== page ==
‘The Bishop Pegasius’, meanwhile, illustrates Cavafy’s chronological sleight of hand. Nominally, it describes an encounter between two men of the early Christian period – the bishop and young emperor-to-be, Julian - who professed to be believers, but were secretly pagan sympathizers. Yet it resonates with a different, yet entirely comparable, erotic significance to the attuned reader:

They entered the exquisite temple of Athena
…They looked with longing and affection at the statues –
still, they spoke to one another haltingly,
with innuendos, with double-meaning words,
with phrases full of cautiousness,
since neither could be certain of the other
and they were constantly afraid they’d be exposed…

Indeed, furtiveness, suspicion, discretion and secrecy are hallmarks of the corpus of Cavafy’s poetry, including those on historical themes; these preoccupations, it seems clear, arose readily from the poet’s temperamental concerns about his sexual identity and consequent social predicament: ‘An obstacle was there and it stopped me/ on many occasions when I was going to speak.’ (‘Hidden’, an ‘Unpublished Poem’ from the Collected Poems).

Thus a poem about Justinian, the despotic Byzantine ruler savaged in his adviser Procopius’s Secret History reads:

Frequently Justinian’s gaze
caused terror and revulsion among his servants.
They suspected something that they dared not say…

Another Unfinished Poem trumpeted by Mendelsohn is ‘After the Swim’, which literally wrong-foots the reader, seeming to be set in one moment in the contemporary world, in the next, at the tail end of Byzantium: ‘They were slow getting dressed, they were sorry to cover/ the beauty of their supple nudity/ which harmonized so well with the comeliness of their faces.’ ‘Crime’ is spoken by one of a set of young thieves, who describes his partner in the crime, Stavros, unaffectedly as: ‘The best lad in our group,/ clever, strong, and beautiful beyond imagining.’ Cavafy’s attraction to the physicality of poor, working-class youths is obvious – but his rationale for imitating their direct and straightforward mode of expression relates not to his erotics, but to the obsession with secrecy and hypocrisy that Cavafy felt was part of bourgeois, hypocritical social mores (hence Forster’s reference to his ‘amoral mind’).

Daniel Mendelsohn

In one note of 1906, for example, Cavafy rewarded his simple ‘folk’ with a ‘beauty’ which, he argues, is singularly absent in ‘affluent youth who are either sickly and physiologically dirty, or filled with fat and stains from too much food and drink… you think that in their bloated or dimpled faces you can discern the ugliness of the theft and robbery of their inheritance and its interest.’ Joe Orton and Morrissey might concur. Another new late poem, ‘Company of four’, similarly observes a gang of ruffians, if from the outside: ‘The money that they make certainly isn’t honest./ But they’re clever lads, these four, and they have found/ a way to make it work and stay clear of the police.’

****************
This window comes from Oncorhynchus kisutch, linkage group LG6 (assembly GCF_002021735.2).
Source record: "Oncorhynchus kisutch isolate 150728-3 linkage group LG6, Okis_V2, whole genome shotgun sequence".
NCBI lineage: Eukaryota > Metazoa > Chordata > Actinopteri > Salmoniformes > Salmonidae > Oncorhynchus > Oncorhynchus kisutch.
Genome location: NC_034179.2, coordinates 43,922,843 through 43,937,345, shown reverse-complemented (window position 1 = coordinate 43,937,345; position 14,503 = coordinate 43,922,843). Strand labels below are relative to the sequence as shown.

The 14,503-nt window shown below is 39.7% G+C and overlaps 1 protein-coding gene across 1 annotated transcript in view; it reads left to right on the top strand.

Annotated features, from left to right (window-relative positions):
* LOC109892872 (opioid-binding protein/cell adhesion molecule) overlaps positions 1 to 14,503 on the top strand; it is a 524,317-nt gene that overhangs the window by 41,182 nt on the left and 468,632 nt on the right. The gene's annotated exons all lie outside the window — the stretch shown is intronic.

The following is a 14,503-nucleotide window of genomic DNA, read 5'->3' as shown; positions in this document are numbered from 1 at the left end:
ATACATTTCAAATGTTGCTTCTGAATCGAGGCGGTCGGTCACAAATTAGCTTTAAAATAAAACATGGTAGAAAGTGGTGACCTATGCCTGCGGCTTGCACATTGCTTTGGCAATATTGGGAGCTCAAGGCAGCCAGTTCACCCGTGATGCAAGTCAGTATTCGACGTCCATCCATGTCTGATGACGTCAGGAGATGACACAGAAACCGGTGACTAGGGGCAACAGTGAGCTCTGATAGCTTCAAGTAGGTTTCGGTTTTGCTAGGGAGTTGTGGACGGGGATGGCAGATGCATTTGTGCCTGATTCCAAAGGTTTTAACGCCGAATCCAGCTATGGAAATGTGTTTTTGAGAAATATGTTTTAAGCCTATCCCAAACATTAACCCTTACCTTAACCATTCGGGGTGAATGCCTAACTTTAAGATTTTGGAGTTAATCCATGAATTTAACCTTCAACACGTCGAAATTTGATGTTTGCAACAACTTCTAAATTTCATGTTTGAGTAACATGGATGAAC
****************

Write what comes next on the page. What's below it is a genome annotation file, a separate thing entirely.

As well as the thirty new complete-if-unfinished poems, there are four less prepared drafts, one of which is memorable. ‘My Soul Was On My Lips’( a reference to Plato’s Symposium) is spoken by a boy of twenty-five, on realizing that his younger lover’s comment that he might soon die was no idle fantasy. He returns, seizes the boy and kisses him all over. The poem ends, however, with this proleptic denouement:

I didn’t go to the funeral. I was sick.
All alone his mother mourned for him,
over the white coffin, pure of heart.

Of the Collected Poems, it is probable that Mendelsohn will receive both praise and some censure. No translation to date has satisfied everybody. Yet it seems to me that at his best, Mendelsohn’s liberties - in at times adopting a different poetical schema for the lines; at others, in freely embracing all manner of English idiolects and coinages – renews the verse admirably without misrepresenting it. He manages, I’d hazard (though I’m not a native speaker), a version of Cavafy’s peculiar, sometimes unstable shackling together of demotic Greek and elevated idiom. Keeley and Sherrard’s versions, perhaps the best known in English, come to feel somewhat prosaic by contrast, even while they may be more literally correct. Compare ‘Walls’:

With no consideration, no pity, no shame,
they have built walls around me, thick and high.
And now I sit here feeling hopeless.
I can’t think of anything else: this fate gnaws my mind –
because I had so much to do outside.
When they were building the walls, how could I not have noticed!
But I never heard the builders, not a sound.
Imperceptibly they have closed me off from the outside world.

Without pity, without shame, without consideration
they’ve built around me enormous, towering walls.

And I sit here now in growing desperation.
This fate consumes my mind, I think of nothing else:

because I had so many things to do out there.
O while they built the walls, why did I not look out?

But no noise, no sound from the builders did I hear.
Imperceptibly they shut me off from the world without.

It is neither apt nor fair to compare these poems in terms of accuracy (Cavafy, incidentally, being fluent in English, read over and commented on the very first translations, and, early on, even wrote three poems in English. But he was never as keen to see the approved translations published in Britain and the States as Forster expected or wanted). Vassilis Lambropoulos – in an essay in an American exhibition calalogue,‘What these Ithakas mean’ (2002), argued that Cavafy’s own use of the Greek language was ‘not diachronic but precise, or, to use his word, upright.’ Paradoxically, on the one hand then, to Lambropoulos, it ‘needs no translation: its exact vocabulary operates on a shared level of abstraction.’